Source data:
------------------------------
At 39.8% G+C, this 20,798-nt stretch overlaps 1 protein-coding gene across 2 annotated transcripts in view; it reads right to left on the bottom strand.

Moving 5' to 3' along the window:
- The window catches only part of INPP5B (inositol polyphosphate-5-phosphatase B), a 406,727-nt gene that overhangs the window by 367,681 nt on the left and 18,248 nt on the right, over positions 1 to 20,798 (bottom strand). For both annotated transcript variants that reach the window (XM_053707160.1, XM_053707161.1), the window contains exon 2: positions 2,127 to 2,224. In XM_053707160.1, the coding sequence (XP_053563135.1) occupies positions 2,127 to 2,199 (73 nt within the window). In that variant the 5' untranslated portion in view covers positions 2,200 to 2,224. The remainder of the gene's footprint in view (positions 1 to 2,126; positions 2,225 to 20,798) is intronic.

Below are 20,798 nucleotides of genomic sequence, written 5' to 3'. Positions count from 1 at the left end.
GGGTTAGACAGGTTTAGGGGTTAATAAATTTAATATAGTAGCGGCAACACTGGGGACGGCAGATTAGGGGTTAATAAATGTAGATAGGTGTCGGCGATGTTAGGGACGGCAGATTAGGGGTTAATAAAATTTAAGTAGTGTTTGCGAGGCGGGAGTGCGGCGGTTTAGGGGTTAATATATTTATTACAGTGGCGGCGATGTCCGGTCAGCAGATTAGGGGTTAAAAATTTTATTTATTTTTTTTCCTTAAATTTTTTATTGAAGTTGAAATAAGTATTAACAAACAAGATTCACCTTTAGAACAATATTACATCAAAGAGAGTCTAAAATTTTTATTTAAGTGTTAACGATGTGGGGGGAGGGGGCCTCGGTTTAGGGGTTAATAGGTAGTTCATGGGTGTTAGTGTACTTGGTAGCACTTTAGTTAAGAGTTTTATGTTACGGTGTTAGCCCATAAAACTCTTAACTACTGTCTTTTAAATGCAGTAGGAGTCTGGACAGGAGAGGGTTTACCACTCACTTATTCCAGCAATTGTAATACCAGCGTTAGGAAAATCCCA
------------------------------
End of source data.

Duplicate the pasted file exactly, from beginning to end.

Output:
At 39.8% G+C, this 20,798-nt stretch overlaps 1 protein-coding gene across 2 annotated transcripts in view; it reads right to left on the bottom strand.

Moving 5' to 3' along the window:
- The window catches only part of INPP5B (inositol polyphosphate-5-phosphatase B), a 406,727-nt gene that overhangs the window by 367,681 nt on the left and 18,248 nt on the right, over positions 1 to 20,798 (bottom strand). For both annotated transcript variants that reach the window (XM_053707160.1, XM_053707161.1), the window contains exon 2: positions 2,127 to 2,224. In XM_053707160.1, the coding sequence (XP_053563135.1) occupies positions 2,127 to 2,199 (73 nt within the window). In that variant the 5' untranslated portion in view covers positions 2,200 to 2,224. The remainder of the gene's footprint in view (positions 1 to 2,126; positions 2,225 to 20,798) is intronic.

Below are 20,798 nucleotides of genomic sequence, written 5' to 3'. Positions count from 1 at the left end.
GGGTTAGACAGGTTTAGGGGTTAATAAATTTAATATAGTAGCGGCAACACTGGGGACGGCAGATTAGGGGTTAATAAATGTAGATAGGTGTCGGCGATGTTAGGGACGGCAGATTAGGGGTTAATAAAATTTAAGTAGTGTTTGCGAGGCGGGAGTGCGGCGGTTTAGGGGTTAATATATTTATTACAGTGGCGGCGATGTCCGGTCAGCAGATTAGGGGTTAAAAATTTTATTTATTTTTTTTCCTTAAATTTTTTATTGAAGTTGAAATAAGTATTAACAAACAAGATTCACCTTTAGAACAATATTACATCAAAGAGAGTCTAAAATTTTTATTTAAGTGTTAACGATGTGGGGGGAGGGGGCCTCGGTTTAGGGGTTAATAGGTAGTTCATGGGTGTTAGTGTACTTGGTAGCACTTTAGTTAAGAGTTTTATGTTACGGTGTTAGCCCATAAAACTCTTAACTACTGTCTTTTAAATGCAGTAGGAGTCTGGACAGGAGAGGGTTTACCACTCACTTATTCCAGCAATTGTAATACCAGCGTTAGGAAAATCCCA